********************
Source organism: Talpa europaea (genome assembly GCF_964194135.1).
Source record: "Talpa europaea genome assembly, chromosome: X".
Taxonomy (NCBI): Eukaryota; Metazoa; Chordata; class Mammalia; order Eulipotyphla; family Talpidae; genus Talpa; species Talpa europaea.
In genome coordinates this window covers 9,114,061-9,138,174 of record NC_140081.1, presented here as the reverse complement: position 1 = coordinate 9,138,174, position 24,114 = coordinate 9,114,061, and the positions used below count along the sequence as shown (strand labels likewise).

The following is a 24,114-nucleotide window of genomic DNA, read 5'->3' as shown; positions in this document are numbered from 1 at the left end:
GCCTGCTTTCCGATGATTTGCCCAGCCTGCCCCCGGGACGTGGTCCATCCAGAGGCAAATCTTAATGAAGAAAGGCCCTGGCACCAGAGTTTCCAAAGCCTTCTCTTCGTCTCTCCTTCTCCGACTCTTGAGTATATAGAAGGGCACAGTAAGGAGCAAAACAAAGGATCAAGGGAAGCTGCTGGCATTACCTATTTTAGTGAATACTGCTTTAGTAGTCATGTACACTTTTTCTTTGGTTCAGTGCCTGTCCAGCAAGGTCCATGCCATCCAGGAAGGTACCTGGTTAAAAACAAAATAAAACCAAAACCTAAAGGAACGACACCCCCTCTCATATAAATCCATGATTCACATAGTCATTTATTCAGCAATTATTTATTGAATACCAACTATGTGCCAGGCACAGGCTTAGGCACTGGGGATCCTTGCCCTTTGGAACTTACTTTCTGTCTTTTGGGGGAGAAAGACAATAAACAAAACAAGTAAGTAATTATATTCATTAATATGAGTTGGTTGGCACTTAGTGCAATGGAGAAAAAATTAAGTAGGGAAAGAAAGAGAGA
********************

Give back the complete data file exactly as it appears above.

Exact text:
Source organism: Talpa europaea (genome assembly GCF_964194135.1).
Source record: "Talpa europaea genome assembly, chromosome: X".
Taxonomy (NCBI): Eukaryota; Metazoa; Chordata; class Mammalia; order Eulipotyphla; family Talpidae; genus Talpa; species Talpa europaea.
In genome coordinates this window covers 9,114,061-9,138,174 of record NC_140081.1, presented here as the reverse complement: position 1 = coordinate 9,138,174, position 24,114 = coordinate 9,114,061, and the positions used below count along the sequence as shown (strand labels likewise).

The following is a 24,114-nucleotide window of genomic DNA, read 5'->3' as shown; positions in this document are numbered from 1 at the left end:
GCCTGCTTTCCGATGATTTGCCCAGCCTGCCCCCGGGACGTGGTCCATCCAGAGGCAAATCTTAATGAAGAAAGGCCCTGGCACCAGAGTTTCCAAAGCCTTCTCTTCGTCTCTCCTTCTCCGACTCTTGAGTATATAGAAGGGCACAGTAAGGAGCAAAACAAAGGATCAAGGGAAGCTGCTGGCATTACCTATTTTAGTGAATACTGCTTTAGTAGTCATGTACACTTTTTCTTTGGTTCAGTGCCTGTCCAGCAAGGTCCATGCCATCCAGGAAGGTACCTGGTTAAAAACAAAATAAAACCAAAACCTAAAGGAACGACACCCCCTCTCATATAAATCCATGATTCACATAGTCATTTATTCAGCAATTATTTATTGAATACCAACTATGTGCCAGGCACAGGCTTAGGCACTGGGGATCCTTGCCCTTTGGAACTTACTTTCTGTCTTTTGGGGGAGAAAGACAATAAACAAAACAAGTAAGTAATTATATTCATTAATATGAGTTGGTTGGCACTTAGTGCAATGGAGAAAAAATTAAGTAGGGAAAGAAAGAGAGA